Ocean subsurface temperature data to calculate the depth of the 23 °C isotherm as a proxy for thermocline depth (Lübbecke and McPhaden 2013) is taken from the ORA-S4 reanalysis dataset. Wind speed and wind stress data spanning the time period 1982–2017 are taken from ERA-interim, ERA5, CFSR, NCEP-R1, and NCEP-R2. Monthly precipitation data is taken from the Global Precipitation Climatology Project version 2.3 (GPCP, Adler et al. 2018), which is a blend of satellite and station data, available at 2.5° by 2.5° horizontal resolution for the time period 1979/01–2019/04.

Reanalysis datasets are known to have large biases in the tropical regions (Kumar and Hu 2012) and particularly in the tropical Atlantic Ocean (Huang et al. 2007). These biases may have an impact on the ocean–atmosphere feedbacks and overshadow the changes between the two periods. However, the use of several datasets allows us to assess the robustness of our results.

Heat flux products

Six monthly heat flux products are used for the time period 1982–2017: OAflux, ERA-interim, NCEP-R1 and NCEP-R2, ERA5, and CFSR. Heat fluxes are estimated and based on the use of bulk formulas and thus require the knowledge of several variables such as the wind speed, specific air and surface humidity, air and surface temperatures. Significant differences can exist between the different heat flux products (Bentamy et al. 2017). We therefore use six different products to assess the robustness of our results. The net heat flux (Qnet) can be decomposed into the sum of four components:

$$ {\text{Q}}_{\text{net}} = {\text{ Q}}_{\text{sw}} + {\text{ Q}}_{\text{lw}} + {\text{ Q}}_{\text{sh}} + {\text{ Q}}_{\text{lh}} , $$
(1)

where Qsw is the shortwave radiation flux, Qlw is the long-wave radiation flux, and Qsh and Qlh are the turbulent sensible and latent heat flux, respectively. The latent heat flux can be estimated with the bulk formula (Bentamy et al. 2003):

$$ Q_{lh } = L \times \rho_{air} \times C_{E} \times \left( {Q_{s} {-} Q_{a} } \right) \times U_{s} , $$
(2)
$$ L = 4186.8 \times \left( {597.31 - 0.5625 T_{s} } \right), $$
(3)

L is the latent heat of vaporization with a typical value of 2.5 × 106 J/kg, Qa is the near-surface air specific humidity, Us is the 10 m wind speed and \( \rho_{air} \) is the air density.

$$ C_{E} = 10^{ - 3} a\exp \left[ {b\left( {U_{10} + c} \right)} \right] + \frac{d}{{U_{10} }} + 1 $$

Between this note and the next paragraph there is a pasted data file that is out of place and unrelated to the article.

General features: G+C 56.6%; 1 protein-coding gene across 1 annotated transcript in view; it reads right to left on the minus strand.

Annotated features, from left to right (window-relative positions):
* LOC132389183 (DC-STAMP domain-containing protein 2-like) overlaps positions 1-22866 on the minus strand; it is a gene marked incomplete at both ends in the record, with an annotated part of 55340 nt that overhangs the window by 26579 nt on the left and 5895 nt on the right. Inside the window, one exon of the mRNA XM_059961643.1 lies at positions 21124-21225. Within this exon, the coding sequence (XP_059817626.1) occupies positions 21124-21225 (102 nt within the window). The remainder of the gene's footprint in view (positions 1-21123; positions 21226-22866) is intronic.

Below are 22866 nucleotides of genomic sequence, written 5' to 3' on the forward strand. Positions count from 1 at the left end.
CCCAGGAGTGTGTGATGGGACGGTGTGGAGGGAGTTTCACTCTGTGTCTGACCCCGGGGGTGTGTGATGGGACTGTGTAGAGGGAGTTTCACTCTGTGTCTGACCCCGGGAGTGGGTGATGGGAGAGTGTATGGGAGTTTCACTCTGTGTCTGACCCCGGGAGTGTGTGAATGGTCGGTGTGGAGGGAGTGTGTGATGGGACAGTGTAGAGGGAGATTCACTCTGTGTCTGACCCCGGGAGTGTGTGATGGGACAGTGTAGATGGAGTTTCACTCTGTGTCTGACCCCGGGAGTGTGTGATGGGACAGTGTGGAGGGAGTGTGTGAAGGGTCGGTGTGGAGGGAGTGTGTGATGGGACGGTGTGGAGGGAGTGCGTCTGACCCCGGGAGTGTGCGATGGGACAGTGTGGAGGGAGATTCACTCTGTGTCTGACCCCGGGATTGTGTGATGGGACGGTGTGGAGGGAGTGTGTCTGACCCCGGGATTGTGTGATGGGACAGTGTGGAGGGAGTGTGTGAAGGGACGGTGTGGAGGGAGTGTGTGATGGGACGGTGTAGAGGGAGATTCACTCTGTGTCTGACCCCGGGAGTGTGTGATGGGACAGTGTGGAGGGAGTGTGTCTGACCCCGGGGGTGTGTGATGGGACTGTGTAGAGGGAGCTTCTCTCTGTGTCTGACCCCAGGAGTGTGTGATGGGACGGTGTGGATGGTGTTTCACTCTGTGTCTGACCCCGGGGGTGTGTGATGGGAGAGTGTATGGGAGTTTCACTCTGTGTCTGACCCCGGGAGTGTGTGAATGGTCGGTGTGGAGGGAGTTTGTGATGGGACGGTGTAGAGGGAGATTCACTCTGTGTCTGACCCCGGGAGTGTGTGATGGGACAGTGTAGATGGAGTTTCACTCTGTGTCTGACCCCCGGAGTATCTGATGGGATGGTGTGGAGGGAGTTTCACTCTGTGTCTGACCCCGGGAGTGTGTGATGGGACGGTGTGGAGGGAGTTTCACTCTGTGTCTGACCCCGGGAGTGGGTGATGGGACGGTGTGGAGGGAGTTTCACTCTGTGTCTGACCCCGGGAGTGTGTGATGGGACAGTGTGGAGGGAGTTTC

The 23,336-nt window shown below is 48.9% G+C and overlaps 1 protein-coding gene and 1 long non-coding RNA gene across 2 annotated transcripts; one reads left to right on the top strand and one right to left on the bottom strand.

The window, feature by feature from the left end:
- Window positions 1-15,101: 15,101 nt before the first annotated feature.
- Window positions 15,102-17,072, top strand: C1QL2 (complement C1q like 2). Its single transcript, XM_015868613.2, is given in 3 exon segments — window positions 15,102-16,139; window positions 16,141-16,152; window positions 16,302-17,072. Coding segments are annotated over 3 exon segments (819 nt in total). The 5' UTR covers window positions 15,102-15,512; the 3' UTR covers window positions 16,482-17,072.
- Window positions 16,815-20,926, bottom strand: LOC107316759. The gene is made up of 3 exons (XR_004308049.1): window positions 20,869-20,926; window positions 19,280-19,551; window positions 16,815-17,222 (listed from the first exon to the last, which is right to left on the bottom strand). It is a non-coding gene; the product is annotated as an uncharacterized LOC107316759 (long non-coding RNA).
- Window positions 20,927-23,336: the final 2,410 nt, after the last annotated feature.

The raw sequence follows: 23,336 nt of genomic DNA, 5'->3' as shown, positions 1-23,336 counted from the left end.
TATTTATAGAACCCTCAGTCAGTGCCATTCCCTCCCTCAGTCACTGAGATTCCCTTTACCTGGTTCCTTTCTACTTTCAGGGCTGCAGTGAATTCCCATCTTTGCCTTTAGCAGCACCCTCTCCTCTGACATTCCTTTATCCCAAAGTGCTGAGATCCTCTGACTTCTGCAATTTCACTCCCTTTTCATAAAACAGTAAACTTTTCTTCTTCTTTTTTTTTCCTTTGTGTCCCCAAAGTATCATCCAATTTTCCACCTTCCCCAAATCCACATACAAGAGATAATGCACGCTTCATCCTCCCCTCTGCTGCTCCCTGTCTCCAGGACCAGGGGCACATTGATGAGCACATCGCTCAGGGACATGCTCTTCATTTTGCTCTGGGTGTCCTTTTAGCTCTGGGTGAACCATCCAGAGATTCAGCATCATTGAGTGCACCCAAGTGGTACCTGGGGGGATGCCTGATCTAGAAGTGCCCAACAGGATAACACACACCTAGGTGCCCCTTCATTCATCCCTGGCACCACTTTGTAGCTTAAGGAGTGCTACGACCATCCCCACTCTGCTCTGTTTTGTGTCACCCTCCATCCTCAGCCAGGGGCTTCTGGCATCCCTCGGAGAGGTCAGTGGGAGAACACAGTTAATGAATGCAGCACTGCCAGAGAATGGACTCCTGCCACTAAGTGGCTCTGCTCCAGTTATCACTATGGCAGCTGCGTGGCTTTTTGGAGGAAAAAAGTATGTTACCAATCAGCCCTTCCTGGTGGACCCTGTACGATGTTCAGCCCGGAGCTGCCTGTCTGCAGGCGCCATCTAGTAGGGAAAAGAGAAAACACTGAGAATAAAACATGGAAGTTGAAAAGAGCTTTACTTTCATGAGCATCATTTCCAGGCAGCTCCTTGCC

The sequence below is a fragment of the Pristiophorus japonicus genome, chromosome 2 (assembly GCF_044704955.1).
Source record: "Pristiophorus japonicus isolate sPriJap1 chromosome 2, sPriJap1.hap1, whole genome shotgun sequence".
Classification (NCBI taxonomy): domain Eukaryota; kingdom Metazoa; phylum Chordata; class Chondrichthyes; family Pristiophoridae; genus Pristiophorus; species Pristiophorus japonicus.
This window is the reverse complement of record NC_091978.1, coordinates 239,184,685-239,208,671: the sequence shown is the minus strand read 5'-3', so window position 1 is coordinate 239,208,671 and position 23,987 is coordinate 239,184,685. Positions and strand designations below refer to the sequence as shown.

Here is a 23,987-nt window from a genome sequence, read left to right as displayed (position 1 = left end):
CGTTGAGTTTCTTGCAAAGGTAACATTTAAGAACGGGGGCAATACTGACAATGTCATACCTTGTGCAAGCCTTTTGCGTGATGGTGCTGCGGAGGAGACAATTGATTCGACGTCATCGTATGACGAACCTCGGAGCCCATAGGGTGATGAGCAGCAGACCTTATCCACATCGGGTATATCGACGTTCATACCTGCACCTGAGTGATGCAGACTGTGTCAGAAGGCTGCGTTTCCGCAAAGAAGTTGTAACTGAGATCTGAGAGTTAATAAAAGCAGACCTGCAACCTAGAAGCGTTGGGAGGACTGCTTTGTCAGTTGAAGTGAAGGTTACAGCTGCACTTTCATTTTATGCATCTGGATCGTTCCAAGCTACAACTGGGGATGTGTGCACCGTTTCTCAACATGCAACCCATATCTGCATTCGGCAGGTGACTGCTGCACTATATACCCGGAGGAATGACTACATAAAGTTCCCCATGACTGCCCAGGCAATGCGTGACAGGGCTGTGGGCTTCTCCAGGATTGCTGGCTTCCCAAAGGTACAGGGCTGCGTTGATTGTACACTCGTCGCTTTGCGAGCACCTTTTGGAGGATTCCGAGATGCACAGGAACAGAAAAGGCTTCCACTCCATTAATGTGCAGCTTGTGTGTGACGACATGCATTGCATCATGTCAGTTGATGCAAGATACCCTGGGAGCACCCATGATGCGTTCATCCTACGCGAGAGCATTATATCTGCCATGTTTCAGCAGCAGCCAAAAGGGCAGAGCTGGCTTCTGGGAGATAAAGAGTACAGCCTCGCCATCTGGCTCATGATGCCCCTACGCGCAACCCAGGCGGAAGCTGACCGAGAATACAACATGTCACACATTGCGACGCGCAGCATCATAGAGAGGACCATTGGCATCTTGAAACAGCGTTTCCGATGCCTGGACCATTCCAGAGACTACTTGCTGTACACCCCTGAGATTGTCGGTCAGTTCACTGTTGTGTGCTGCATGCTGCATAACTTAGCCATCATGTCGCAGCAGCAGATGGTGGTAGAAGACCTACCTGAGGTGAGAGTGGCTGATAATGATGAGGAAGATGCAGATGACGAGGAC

(4)

The Dalton number, CE is a function of the wind speed and ranges between 0.0015 and 0.0011 for wind speeds between 2 and 20 m.s−1. With a = − 0.146785, b = − 0.292400, c = − 2.206 and d = 1.612292. Qs, the saturated surface humidity, has been estimated using the formula:

$$ Q_{S} = \frac{5}{8} \frac{es}{ps - es}, $$
(5)

where es = T A s × 10B + C/Ts with a = − 4.928, b = 23.55 and c = − 2937.

Methods

In order to investigate the reasons behind the weakened SST variability in the eastern equatorial Atlantic since the year 2000, the strength of the Bjerknes feedback and the net heat flux damping, are estimated for the time period 1982/01 to 1999/12 and 2000/01 to 2017/12. First, the Bjerknes feedback is estimated via linear regression analysis of (1) western equatorial Atlantic (WAtl) zonal wind stress anomalies (3° S–3° N and 40° W–20°, Fig. 1) upon Atl3-averaged SSTa (3° S–3° N and 20° W–0°, Fig. 1), (2) Equatorial thermocline slope anomalies upon WAtl zonal wind stress anomalies and (3) SSTa upon thermocline depth anomalies pointwise in the Atl3 region. The equatorial thermocline slope is computed as the difference between the mean Atl3 23 °C isotherm depth (Z23) and WAtl Z23. Second, the net heat flux damping is estimated via the linear regression of net heat flux anomalies upon SSTa in the Atl3 region. Prior to the regressions the linear trend has been removed from all datasets. All analyses are based on monthly-mean anomalies computed by subtracting the climatological monthly mean seasonal cycle calculated separately for each dataset and time period. Equally long periods relative to 2000 are chosen, but taking a longer pre-2000 period does no fundamentally change the results (see Table 1).

Fig. 1
figure 1

Difference of ORA-S4 standard deviation of SST (°C) anomalies between 2000–2017 and 1982–1999. Three regions used in the following are indicated by boxes: the Atlantic 3 region (Atl3; 3° S–3° N, 20° W–0°) in green, the western Atlantic region (WAtl, 3° S–3° N, 40° W–20°) in red and the Equatorial Atlantic region (EqAtl, 5° S–5° N, 50° W–20° E) in blue. Dots represent where standard deviation of the SSTa of the two periods are significantly different at the 95%-level according to the Welch’s t test

Table 1 Standard deviation of MJJ (NDJ) SST anomalies averaged over the Atl3 region during 1982–1999 and 2000–2017
Table 2 Standard deviation of AMJ zonal wind speed anomalies at 10 meters averaged over the WAtl region during 1982–1999 and 2000–2017